There are also unsupported or ad hoc letters from local traditions that find their way into publications that otherwise use the standard IPA. This is especially common with affricates such as the "barred lambda" ⟨ƛ⟩ for [t͜ɬ].
The "Extensions to the IPA," often abbreviated as "extIPA," and sometimes called "Extended IPA," are symbols whose original purpose was to accurately transcribe disordered speech. At the IPA Kiel Convention in 1989, a group of linguists drew up the initial extensions, which were based on the previous work of the PRDS (Phonetic Representation of Disordered Speech) Group in the early 1980's . The extensions were first published in 1990, then modified, and published again in 1994 in the Journal of the International Phonetic Association, when they were officially adopted by the ICPLA. While the original purpose was to transcribe disordered speech, linguists have used the extensions to designate a number of unique sounds within standard communication, such as hushing, gnashing teeth, and smacking lips. The extensions have also been used to record certain peculiarities in an individual's voice, such as nasalized voicing.
The Extensions to the IPA do not include symbols used for voice quality (VoQS), such as whispering.
The remaining blank cells on the IPA chart can be filled without too much difficulty if the need arises. Some ad hoc letters have appeared in the literature for the retroflex lateral flap, the voiceless lateral fricatives, the epiglottal trill, and the labiodental plosives. (See the grey letters in the PDF chart.) Diacritics can supply much of the remainder, which would indeed be appropriate if the sounds were allophones.
Representations of consonant sounds outside of the core set are created by adding diacritics to letters with similar sound values. The Spanish bilabial and dental approximants are commonly written as lowered fricatives, [β̞] and [ð̞] respectively. Similarly, voiced lateral fricatives would be written as raised lateral approximants, [ɭ˔ ʎ̝ ʟ̝]. A few languages such as Banda have a bilabial flap as the preferred allophone of what is elsewhere a labiodental flap. It has been suggested that this be written with the labiodental flap letter and the advanced diacritic, [ⱱ̟].
Similarly, a labiodental trill would be written [ʙ̪] (bilabial trill and the dental sign), and labiodental stops [p̪ b̪] rather than with the ad hoc letters sometimes found in the literature. Other taps can be written as extra-short plosives or laterals, e.g. [ɟ̆ ɢ̆/ʀ̆ ʟ̆], though in some cases the diacritic would need to be written below the letter. A retroflex trill can be written as a retracted [r̠], just as retroflex fricatives sometimes are. The remaining consonants, the uvular laterals (ʟ̠ etc.) and the palatal trill, while not strictly impossible, are very difficult to pronounce and are unlikely to occur even as allophones in the world's languages.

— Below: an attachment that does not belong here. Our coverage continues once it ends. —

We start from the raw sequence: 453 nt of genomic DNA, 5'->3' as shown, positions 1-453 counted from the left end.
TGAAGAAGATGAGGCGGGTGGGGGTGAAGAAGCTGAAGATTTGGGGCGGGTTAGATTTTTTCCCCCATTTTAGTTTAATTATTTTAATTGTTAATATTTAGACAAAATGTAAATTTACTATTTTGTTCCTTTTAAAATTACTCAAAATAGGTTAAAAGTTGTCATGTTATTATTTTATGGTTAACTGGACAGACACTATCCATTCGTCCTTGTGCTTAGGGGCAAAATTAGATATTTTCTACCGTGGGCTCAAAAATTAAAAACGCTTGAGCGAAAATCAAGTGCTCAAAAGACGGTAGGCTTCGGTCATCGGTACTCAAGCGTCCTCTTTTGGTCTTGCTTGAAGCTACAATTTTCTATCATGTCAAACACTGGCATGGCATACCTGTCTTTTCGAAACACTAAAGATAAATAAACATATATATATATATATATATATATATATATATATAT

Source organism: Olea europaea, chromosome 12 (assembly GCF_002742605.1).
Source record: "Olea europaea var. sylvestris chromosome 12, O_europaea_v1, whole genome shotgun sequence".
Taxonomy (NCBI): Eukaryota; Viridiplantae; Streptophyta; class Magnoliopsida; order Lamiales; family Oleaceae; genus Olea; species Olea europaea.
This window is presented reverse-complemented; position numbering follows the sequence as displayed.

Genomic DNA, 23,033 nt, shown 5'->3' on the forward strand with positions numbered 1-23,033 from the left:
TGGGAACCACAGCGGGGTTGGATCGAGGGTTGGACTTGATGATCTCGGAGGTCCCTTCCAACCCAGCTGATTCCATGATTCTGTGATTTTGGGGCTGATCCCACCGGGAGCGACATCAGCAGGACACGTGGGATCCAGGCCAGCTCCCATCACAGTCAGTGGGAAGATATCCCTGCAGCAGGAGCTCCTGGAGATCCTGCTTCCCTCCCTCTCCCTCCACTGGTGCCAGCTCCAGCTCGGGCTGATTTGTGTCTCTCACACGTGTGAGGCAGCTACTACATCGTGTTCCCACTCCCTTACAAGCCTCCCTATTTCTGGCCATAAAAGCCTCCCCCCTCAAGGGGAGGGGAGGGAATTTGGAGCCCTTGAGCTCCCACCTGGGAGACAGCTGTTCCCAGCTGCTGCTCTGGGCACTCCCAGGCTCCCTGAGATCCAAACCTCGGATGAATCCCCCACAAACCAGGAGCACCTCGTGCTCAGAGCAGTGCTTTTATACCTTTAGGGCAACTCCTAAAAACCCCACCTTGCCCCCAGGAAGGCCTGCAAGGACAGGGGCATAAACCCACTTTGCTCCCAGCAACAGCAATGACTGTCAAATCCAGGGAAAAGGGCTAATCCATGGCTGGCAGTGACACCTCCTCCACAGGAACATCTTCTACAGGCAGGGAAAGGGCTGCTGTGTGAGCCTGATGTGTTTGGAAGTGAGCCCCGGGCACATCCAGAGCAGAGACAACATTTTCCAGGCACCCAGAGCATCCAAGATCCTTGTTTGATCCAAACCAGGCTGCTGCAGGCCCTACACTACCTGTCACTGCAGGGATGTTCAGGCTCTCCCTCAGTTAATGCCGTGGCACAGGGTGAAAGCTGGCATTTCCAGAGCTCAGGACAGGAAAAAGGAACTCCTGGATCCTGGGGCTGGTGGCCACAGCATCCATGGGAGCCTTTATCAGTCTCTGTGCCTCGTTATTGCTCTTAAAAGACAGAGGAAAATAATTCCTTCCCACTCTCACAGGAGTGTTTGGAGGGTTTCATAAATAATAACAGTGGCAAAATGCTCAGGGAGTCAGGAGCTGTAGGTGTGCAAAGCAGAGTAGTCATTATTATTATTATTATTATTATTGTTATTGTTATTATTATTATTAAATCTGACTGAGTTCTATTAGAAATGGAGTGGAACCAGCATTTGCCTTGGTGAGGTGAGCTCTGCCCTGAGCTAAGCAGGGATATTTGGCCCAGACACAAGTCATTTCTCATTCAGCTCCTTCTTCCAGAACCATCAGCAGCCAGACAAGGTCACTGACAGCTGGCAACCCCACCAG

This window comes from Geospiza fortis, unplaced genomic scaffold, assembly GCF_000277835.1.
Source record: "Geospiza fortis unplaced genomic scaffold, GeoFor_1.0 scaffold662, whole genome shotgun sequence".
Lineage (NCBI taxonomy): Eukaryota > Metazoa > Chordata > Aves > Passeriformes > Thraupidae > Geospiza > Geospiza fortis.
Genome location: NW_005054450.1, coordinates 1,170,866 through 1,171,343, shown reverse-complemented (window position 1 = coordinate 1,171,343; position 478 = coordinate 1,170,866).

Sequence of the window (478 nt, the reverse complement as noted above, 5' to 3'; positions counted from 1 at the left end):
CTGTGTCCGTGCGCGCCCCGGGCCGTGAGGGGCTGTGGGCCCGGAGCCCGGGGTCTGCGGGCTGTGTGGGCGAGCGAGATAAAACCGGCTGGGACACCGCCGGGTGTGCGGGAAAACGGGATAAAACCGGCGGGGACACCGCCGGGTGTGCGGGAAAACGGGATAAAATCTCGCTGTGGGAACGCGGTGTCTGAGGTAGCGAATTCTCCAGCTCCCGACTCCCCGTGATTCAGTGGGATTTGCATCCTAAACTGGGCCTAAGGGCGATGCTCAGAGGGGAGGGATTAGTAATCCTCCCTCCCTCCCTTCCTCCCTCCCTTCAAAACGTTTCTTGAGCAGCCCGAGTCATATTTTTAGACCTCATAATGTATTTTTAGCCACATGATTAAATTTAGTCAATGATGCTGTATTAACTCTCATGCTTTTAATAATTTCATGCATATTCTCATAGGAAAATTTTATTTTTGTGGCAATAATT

The vowels are similarly manageable by using diacritics for raising, lowering, fronting, backing, centering, and mid-centering. For example, the unrounded equivalent of [ʊ] can be transcribed as mid-centered [ɯ̽], and the rounded equivalent of [æ] as raised [ɶ̝]. True mid vowels are lowered [e̞ ø̞ ɘ̞ ɵ̞ ɤ̞ o̞], while centered [ɪ̈ ʊ̈] and [ä] are near-close and open central vowels, respectively. The only known vowels that cannot be represented in this scheme are vowels with unexpected roundedness, which would require a dedicated diacritic, such as ⟨ʏʷ⟩ and ⟨uᵝ⟩ (or ⟨ɪʷ⟩ and ⟨ɯᵝ⟩).
An IPA symbol is often distinguished from the sound it is intended to represent, since there is not necessarily a one-to-one correspondence between letter and sound in broad transcription, making articulatory descriptions such as 'mid front rounded vowel' or 'voiced velar stop' unreliable. While the Handbook of the International Phonetic Association states that no official names exist for its symbols, it admits the presence of one or two common names for each. The symbols also have nonce names in the Unicode standard. In some cases, the Unicode names and the IPA names do not agree. For example, IPA calls ɛ "epsilon", but Unicode calls it "small letter open E".
The traditional names of the Latin and Greek letters are usually used for unmodified letters.[note 5] Letters which are not directly derived from these alphabets, such as [ʕ], may have a variety of names, sometimes based on the appearance of the symbol, and sometimes based on the sound that it represents. In Unicode, some of the letters of Greek origin have Latin forms for use in IPA; the others use the letters from the Greek section.
For diacritics, there are two methods of naming. For traditional diacritics, the IPA notes the name in a well known language; for example, é is acute, based on the name of the diacritic in English and French. Non-traditional diacritics are often named after objects they resemble, so d̪ is called bridge.
Pullum and Ladusaw list a variety of names in use for IPA symbols, both current and retired, in addition to names of many other non-IPA phonetic symbols. Their collection is extensive enough that the Unicode Consortium used it in the development of Unicode.
Several systems have been developed that map the IPA symbols to ASCII characters. Notable systems include Kirshenbaum, Arpabet, SAMPA, and X-SAMPA. The usage of mapping systems in on-line text has to some extent been adopted in the context input methods, allowing convenient keying of IPA characters that would be otherwise unavailable on standard keyboard layouts.